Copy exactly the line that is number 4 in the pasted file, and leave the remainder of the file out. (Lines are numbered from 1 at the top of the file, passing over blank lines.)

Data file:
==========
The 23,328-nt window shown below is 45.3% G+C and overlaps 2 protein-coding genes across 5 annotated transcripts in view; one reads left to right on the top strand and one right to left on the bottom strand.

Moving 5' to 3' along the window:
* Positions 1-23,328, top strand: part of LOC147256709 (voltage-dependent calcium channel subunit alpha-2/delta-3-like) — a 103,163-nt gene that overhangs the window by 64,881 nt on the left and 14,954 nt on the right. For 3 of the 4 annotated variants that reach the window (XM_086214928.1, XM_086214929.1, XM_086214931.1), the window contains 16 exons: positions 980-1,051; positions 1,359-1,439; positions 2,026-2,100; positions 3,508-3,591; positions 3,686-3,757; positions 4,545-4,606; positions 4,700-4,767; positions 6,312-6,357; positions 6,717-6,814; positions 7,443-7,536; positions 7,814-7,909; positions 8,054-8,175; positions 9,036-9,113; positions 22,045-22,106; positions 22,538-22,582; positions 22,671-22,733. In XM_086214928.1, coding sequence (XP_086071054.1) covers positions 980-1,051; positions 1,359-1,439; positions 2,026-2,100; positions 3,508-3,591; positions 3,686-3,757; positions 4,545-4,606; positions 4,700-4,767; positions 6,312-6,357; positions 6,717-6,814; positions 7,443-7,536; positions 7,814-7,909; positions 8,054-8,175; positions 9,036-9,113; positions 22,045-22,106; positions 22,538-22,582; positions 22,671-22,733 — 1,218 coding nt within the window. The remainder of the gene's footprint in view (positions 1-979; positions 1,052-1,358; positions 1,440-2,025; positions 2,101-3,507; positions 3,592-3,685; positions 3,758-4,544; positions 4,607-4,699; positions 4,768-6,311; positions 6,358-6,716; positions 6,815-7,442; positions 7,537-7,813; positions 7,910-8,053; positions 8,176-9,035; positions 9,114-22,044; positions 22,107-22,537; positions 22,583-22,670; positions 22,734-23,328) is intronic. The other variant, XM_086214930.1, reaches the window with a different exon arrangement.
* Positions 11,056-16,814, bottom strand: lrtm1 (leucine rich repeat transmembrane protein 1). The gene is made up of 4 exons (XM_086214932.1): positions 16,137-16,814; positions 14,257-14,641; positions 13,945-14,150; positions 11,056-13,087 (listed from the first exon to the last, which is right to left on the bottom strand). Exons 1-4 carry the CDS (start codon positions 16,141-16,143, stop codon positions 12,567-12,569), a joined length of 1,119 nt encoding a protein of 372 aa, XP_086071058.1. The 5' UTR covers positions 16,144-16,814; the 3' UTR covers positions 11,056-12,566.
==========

* Positions 11,056-16,814, bottom strand: lrtm1 (leucine rich repeat transmembrane protein 1). The gene is made up of 4 exons (XM_086214932.1): positions 16,137-16,814; positions 14,257-14,641; positions 13,945-14,150; positions 11,056-13,087 (listed from the first exon to the last, which is right to left on the bottom strand). Exons 1-4 carry the CDS (start codon positions 16,141-16,143, stop codon positions 12,567-12,569), a joined length of 1,119 nt encoding a protein of 372 aa, XP_086071058.1. The 5' UTR covers positions 16,144-16,814; the 3' UTR covers positions 11,056-12,566.